No identity crisis

There was a time when Parsi businessmen and industrialists from Mumbai preferred to employ the ‘Marathi manoos’ in their offices, for he was hard-working, sincere and honest. He had respect for scholarship, was kind to subordinates and obedient to employers.

His work ethics earned him esteem from those around him. To be Marathi was like an additional qualification in Mumbai and white collar jobs were waiting for migrants from the hinterland of Maharashtra.

Then Mumbai became the dreamland for all Indians and its commercial success created a wide gap between the success and failure, wealth and poverty. Politicians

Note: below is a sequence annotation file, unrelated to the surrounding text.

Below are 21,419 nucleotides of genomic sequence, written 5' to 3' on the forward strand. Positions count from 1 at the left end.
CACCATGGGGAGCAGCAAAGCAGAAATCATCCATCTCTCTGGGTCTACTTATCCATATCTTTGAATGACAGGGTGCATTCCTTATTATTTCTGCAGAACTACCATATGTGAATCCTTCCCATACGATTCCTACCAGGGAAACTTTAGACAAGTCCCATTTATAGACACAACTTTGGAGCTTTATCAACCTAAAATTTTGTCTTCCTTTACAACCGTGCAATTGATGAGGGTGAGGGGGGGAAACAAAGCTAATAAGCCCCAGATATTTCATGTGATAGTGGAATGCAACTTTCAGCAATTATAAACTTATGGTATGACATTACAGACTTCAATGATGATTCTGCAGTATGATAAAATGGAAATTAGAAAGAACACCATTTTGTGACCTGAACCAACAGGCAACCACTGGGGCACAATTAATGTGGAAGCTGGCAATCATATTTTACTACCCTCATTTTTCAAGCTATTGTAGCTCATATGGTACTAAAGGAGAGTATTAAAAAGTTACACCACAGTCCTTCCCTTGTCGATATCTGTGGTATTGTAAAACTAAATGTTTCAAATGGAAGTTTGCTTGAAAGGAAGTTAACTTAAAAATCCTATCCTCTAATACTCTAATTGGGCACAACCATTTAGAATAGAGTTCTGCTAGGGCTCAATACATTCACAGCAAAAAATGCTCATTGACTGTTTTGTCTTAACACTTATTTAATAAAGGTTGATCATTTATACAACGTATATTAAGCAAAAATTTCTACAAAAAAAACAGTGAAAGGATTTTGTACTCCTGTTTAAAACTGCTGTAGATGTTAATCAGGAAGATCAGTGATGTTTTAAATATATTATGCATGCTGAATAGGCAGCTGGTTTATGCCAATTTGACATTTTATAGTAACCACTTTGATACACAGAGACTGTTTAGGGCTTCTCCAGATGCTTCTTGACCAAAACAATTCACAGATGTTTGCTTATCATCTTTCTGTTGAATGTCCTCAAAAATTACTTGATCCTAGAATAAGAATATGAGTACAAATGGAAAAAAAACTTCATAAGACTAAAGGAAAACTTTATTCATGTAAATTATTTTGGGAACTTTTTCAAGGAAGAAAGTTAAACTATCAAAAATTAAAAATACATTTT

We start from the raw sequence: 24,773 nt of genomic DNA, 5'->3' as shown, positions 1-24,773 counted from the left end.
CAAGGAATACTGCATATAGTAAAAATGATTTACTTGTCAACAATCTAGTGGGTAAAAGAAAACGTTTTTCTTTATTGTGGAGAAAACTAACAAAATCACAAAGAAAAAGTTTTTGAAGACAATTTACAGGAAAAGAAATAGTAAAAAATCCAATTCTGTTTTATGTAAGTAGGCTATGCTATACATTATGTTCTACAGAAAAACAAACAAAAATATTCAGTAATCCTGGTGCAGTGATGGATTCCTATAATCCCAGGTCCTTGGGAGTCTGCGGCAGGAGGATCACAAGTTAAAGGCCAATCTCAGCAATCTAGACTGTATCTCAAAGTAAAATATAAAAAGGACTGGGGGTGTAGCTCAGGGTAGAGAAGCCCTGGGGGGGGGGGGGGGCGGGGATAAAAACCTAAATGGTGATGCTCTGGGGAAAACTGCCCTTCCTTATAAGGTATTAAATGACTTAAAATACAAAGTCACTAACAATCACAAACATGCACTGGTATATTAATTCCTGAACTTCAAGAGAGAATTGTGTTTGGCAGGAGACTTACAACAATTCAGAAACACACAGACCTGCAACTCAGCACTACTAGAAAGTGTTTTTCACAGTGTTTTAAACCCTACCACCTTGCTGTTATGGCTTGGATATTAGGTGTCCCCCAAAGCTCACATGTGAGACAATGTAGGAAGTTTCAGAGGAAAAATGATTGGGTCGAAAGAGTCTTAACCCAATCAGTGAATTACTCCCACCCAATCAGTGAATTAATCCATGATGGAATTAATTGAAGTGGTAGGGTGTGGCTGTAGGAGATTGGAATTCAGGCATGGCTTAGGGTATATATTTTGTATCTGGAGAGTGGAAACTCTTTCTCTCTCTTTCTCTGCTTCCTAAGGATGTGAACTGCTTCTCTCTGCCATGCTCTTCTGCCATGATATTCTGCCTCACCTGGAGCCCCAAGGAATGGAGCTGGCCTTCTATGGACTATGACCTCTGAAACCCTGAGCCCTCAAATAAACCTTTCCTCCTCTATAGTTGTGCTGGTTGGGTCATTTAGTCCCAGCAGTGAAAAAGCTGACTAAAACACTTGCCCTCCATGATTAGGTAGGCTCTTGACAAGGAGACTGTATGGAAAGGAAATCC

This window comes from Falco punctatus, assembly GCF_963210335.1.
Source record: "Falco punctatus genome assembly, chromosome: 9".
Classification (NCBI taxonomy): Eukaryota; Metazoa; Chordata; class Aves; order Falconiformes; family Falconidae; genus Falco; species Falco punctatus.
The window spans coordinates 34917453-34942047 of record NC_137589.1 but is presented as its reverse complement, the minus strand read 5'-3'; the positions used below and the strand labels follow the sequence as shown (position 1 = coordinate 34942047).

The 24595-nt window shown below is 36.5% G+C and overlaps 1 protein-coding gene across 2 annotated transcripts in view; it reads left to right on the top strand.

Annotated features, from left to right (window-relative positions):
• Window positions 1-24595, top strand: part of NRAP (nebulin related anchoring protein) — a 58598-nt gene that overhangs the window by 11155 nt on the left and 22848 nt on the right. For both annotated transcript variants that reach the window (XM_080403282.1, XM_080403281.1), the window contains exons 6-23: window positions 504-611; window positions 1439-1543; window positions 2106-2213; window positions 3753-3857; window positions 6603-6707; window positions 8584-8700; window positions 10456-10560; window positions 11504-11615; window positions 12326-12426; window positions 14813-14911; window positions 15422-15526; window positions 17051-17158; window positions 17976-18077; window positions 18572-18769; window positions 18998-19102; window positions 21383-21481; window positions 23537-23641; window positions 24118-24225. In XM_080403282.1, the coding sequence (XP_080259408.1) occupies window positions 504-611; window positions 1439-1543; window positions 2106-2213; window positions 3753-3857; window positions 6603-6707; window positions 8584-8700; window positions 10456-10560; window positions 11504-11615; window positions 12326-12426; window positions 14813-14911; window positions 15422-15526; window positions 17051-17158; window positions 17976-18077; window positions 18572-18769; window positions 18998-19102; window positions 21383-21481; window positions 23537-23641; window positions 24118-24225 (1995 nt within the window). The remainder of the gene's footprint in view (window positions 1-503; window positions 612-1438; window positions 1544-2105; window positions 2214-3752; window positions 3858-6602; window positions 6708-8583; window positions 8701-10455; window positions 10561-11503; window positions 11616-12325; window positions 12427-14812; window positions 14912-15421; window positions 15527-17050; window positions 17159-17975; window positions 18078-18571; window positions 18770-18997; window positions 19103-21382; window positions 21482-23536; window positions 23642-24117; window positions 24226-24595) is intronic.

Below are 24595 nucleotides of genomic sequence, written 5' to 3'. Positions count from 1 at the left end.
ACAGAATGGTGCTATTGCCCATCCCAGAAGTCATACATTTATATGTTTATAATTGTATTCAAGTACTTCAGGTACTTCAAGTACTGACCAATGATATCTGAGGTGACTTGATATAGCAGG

always have a field day in such situations and so was the case in Mumbai. Extreme successes bred disrespect for law; extreme failures gave birth to discontent. This combined to increase social tensions.

The reaction of the diehard Marathi Mumbaikars to all what was thus happening in the city was one of anger and dissatisfaction, for they had not anticipated a challenge to their future. They had shed blood for the inclusion of Mumbai in Maharashtra as the state capital after the reorganisation of the bilingual state of Bombay in 1960.

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  • I like the sentiment but you did not attribute the original author Aroon Tikekar. Not a big deal since you provided the link, but it does look a shady affair.